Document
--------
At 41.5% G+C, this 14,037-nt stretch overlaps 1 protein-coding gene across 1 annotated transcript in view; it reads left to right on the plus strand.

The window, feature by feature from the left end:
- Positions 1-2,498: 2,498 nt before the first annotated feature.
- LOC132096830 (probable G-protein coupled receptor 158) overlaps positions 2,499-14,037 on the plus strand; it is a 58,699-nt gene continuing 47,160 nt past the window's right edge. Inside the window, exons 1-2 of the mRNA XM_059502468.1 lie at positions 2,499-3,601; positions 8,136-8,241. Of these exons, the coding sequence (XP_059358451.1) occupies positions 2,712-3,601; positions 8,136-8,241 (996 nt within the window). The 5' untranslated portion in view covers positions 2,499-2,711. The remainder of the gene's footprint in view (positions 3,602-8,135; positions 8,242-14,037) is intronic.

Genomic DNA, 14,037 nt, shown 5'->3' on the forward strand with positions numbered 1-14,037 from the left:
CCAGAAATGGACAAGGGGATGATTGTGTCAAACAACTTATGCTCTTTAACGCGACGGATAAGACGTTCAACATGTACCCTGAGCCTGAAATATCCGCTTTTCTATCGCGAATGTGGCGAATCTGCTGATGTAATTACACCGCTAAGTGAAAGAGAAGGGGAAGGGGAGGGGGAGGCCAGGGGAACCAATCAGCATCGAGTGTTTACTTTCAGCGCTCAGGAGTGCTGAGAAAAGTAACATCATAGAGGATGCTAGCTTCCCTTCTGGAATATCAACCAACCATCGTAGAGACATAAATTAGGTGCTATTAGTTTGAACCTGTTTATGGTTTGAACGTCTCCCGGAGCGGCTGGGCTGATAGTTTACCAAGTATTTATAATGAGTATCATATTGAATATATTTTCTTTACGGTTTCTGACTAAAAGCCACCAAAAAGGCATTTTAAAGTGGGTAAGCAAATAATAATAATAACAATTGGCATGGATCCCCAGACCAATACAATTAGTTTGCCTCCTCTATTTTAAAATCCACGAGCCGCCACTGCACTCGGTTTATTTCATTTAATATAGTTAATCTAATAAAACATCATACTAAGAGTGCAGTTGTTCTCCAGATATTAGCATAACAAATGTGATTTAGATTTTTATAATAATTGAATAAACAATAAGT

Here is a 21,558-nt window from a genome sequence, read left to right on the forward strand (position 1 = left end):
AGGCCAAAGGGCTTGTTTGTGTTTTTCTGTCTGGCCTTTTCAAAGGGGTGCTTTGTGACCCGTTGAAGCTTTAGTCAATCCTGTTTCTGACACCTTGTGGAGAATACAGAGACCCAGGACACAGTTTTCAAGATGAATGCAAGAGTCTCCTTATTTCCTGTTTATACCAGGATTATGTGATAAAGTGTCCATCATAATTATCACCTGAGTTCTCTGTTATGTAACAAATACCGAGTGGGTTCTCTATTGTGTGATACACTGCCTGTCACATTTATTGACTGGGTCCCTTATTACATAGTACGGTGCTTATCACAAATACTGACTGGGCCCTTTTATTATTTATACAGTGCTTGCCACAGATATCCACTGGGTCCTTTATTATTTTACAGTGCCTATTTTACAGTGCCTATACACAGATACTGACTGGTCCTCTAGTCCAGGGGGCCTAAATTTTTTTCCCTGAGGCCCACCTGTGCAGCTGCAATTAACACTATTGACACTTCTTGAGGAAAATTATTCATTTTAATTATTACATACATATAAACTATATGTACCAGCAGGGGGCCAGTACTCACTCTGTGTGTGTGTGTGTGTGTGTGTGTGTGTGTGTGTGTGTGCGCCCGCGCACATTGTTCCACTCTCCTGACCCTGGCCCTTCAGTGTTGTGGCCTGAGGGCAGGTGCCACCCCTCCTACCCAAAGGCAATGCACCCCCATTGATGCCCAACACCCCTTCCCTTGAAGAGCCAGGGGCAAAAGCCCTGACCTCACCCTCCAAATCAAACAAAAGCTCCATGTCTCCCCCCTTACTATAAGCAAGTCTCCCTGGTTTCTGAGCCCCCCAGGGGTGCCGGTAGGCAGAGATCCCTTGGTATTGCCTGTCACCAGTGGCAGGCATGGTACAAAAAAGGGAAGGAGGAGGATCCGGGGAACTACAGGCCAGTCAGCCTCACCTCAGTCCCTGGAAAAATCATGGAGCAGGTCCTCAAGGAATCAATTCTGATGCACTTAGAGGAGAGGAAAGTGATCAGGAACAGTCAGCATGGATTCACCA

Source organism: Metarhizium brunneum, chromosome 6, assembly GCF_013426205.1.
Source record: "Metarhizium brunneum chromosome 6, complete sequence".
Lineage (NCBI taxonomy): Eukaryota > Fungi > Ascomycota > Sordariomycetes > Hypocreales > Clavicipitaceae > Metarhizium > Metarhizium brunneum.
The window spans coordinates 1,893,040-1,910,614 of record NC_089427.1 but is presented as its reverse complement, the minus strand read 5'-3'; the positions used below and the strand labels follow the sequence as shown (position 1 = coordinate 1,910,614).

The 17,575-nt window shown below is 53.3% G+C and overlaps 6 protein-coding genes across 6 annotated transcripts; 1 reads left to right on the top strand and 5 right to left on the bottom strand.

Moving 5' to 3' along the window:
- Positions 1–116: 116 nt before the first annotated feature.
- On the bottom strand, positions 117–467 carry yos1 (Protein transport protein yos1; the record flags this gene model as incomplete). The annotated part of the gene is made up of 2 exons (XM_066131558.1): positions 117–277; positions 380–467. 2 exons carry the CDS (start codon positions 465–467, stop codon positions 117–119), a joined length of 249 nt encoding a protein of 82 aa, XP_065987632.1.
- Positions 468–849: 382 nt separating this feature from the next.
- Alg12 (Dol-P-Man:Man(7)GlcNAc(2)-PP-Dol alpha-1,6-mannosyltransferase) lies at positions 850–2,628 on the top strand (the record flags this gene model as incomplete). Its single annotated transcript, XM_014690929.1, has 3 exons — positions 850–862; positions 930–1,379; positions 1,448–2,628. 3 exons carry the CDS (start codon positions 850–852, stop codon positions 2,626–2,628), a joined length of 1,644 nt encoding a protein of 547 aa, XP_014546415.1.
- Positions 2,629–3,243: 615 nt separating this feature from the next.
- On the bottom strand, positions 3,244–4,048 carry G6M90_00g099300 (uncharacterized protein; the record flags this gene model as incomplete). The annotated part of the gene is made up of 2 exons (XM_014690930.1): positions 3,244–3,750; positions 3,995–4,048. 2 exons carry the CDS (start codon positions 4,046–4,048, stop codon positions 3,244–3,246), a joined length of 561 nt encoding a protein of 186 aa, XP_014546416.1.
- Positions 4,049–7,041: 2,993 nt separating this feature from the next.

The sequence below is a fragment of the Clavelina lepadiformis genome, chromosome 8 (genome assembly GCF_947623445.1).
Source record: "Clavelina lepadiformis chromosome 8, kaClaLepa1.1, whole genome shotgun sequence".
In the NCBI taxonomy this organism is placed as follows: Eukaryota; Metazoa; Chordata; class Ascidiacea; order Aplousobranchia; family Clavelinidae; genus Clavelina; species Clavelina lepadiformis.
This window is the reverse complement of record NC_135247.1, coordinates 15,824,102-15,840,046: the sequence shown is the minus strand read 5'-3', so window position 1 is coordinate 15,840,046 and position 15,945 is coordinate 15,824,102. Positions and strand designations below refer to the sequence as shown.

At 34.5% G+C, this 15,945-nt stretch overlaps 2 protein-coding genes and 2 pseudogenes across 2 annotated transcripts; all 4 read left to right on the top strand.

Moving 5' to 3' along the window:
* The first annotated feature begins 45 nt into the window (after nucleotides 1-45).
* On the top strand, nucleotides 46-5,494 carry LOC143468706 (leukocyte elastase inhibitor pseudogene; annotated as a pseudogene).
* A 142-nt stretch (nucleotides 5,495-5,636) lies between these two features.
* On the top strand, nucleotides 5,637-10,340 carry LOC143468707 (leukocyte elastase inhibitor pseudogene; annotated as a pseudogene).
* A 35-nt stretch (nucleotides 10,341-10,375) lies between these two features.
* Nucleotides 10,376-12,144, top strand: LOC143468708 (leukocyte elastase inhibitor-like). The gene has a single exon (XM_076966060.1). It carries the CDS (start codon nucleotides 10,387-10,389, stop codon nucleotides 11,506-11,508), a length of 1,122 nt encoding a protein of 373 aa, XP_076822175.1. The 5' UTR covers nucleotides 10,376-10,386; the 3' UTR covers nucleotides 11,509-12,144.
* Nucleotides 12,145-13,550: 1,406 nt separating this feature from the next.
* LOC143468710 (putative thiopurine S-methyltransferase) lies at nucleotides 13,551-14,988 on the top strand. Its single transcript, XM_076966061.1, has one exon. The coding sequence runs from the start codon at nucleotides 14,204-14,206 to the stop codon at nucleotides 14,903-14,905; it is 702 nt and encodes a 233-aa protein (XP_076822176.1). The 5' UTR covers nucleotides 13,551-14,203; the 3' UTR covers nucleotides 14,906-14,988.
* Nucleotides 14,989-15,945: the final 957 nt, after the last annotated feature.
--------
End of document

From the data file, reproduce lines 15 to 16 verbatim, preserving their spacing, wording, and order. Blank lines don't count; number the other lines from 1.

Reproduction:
- Positions 1–116: 116 nt before the first annotated feature.
- On the bottom strand, positions 117–467 carry yos1 (Protein transport protein yos1; the record flags this gene model as incomplete). The annotated part of the gene is made up of 2 exons (XM_066131558.1): positions 117–277; positions 380–467. 2 exons carry the CDS (start codon positions 465–467, stop codon positions 117–119), a joined length of 249 nt encoding a protein of 82 aa, XP_065987632.1.